France surrendered to Germany, and Toulouse was occupied in June 1940. Jacques continued working, creating portraits and drawings inspired by his escape from Paris. One day, he received a letter from Varian Fry, the director of the American Emergency Rescue Committee. He had learned from the Museum of Modern Art in New York that Lipchitz was in Toulouse, and offered to sponsor him for immigration to the United States. At first, Lipchitz was unwilling to leave, but after six months of increasing persecution and arrests of Jews, Fry finally convinced him.

    Jacques and Berthe set sail from Lisbon, Portugal, and arrived in New York City on June 13, 1941. He was offered a teaching position at Washington University in St. Louis, but turned it down, determined to continue his career in sculpture. Jacques had several friends and pre-existing clients who were already in the New York area, and they led him to a German-born dealer who helped him sell the work he brought from France. They also helped him find a new studio to work in and introduced him to a group of American sculptors. Jacques continued to work, and managed to build a successful career during the war.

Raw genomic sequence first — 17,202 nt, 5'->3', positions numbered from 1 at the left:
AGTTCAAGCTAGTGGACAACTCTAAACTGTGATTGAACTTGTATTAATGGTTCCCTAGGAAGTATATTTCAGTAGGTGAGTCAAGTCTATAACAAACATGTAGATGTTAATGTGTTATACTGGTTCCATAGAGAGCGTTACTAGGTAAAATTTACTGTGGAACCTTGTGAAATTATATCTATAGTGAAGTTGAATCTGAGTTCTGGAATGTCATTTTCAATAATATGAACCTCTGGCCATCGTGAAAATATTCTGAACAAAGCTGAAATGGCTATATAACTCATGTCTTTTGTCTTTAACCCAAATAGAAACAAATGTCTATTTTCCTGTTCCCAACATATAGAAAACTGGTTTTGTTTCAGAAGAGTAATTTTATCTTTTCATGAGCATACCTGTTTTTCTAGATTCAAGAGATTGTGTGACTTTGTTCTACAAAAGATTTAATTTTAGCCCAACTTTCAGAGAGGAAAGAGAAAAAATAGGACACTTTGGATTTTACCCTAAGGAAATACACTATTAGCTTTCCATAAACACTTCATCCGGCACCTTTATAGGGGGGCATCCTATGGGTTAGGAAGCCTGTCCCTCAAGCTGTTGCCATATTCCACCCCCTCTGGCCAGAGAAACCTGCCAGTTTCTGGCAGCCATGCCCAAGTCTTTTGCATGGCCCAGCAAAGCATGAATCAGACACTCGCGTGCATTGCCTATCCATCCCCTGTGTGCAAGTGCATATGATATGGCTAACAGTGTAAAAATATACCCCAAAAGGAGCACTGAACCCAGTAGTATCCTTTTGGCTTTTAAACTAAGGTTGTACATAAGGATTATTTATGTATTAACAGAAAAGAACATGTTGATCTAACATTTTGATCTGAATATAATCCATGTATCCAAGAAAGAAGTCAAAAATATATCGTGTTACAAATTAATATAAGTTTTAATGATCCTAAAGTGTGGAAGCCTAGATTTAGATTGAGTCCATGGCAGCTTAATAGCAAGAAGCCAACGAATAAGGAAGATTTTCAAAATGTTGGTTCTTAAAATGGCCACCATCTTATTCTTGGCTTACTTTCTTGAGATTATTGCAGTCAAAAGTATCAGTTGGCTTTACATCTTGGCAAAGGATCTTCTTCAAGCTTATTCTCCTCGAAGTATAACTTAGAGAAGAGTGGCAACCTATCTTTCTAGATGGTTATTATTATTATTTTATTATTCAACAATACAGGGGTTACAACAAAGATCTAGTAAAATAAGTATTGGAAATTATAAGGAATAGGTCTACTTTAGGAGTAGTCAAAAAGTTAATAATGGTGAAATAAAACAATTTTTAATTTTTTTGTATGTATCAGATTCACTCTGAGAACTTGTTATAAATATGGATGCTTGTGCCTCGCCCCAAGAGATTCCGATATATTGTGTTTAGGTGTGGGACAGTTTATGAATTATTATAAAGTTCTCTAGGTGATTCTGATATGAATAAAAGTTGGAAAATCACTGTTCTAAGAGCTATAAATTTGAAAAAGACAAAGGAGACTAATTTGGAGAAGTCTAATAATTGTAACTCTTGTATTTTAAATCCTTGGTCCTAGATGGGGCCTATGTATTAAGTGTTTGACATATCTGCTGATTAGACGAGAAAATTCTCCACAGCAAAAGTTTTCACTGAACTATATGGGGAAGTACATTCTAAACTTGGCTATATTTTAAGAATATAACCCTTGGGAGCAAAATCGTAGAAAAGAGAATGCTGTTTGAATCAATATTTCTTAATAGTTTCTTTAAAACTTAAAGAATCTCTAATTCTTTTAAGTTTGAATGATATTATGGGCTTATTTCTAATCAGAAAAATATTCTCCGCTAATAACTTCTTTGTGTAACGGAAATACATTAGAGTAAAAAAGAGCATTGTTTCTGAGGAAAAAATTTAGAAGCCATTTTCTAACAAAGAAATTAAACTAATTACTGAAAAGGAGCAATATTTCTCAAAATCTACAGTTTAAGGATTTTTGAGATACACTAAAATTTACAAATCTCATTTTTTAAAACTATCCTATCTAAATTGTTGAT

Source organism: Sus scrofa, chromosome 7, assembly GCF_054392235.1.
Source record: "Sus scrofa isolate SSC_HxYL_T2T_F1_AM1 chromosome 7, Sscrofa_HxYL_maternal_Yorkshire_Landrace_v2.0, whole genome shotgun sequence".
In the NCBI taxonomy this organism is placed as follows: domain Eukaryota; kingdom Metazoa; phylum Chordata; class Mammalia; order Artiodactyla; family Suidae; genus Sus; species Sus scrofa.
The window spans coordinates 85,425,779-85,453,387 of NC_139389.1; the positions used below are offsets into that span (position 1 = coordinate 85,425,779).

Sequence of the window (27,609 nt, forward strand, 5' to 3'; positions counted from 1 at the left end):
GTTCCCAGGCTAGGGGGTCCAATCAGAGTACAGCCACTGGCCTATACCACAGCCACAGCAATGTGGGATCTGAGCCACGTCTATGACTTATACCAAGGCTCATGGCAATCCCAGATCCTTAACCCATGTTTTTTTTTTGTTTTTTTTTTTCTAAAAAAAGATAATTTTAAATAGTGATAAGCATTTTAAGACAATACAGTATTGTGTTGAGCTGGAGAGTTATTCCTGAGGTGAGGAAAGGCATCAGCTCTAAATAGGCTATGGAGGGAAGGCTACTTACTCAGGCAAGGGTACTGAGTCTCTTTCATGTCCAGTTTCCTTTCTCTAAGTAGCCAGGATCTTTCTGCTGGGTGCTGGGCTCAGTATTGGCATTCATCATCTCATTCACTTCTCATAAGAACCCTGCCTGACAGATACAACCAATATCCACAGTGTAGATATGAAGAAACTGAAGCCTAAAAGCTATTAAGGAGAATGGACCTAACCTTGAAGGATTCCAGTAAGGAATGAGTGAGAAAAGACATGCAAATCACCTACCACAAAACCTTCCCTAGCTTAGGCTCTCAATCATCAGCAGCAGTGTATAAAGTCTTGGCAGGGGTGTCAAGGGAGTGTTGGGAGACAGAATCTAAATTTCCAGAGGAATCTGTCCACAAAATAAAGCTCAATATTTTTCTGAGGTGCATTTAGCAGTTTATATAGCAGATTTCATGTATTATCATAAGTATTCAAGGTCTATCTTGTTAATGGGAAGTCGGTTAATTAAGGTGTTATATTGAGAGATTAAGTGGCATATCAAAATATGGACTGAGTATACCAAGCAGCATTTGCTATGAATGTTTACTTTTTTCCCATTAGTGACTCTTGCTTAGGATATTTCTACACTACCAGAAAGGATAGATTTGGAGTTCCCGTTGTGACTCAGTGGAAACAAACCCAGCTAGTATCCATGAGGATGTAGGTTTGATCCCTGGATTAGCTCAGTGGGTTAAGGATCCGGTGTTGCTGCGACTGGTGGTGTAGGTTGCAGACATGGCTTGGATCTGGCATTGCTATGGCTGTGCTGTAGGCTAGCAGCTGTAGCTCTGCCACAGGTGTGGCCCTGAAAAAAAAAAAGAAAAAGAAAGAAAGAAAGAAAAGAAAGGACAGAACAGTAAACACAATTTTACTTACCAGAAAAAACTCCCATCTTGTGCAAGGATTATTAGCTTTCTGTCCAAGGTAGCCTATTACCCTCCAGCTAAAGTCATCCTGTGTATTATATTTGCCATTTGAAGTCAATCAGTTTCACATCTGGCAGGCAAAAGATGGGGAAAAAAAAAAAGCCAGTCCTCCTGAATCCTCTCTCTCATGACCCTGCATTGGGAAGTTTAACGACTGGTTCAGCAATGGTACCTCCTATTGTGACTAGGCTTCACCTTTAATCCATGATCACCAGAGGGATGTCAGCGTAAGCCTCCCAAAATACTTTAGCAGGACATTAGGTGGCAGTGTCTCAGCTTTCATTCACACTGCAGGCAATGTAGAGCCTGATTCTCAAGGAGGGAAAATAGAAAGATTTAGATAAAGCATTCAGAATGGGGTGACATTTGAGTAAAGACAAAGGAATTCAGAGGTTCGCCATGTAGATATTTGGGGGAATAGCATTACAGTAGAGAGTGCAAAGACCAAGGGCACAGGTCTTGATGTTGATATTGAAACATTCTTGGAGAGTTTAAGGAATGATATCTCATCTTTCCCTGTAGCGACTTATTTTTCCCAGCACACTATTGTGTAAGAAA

After the war in Europe ended in May 1945, Jacques and Berthe traveled back to France in June 1946. They returned to their house and discovered that it had been broken into and all their possessions had been stolen. Jacques reunited with Rubin, who had joined the Maquis (guerilla resistance fighters in France). Jacques was later awarded the Legion of Honor. He also learned that his sisters had suffered, but survived the war in Russia; however, his niece, Irene, had died in the Warsaw ghetto. The pain, changes, and sense of loss Jacques felt in post-war Paris led him to return to the United States in December 1946, while Berthe chose to stay in France.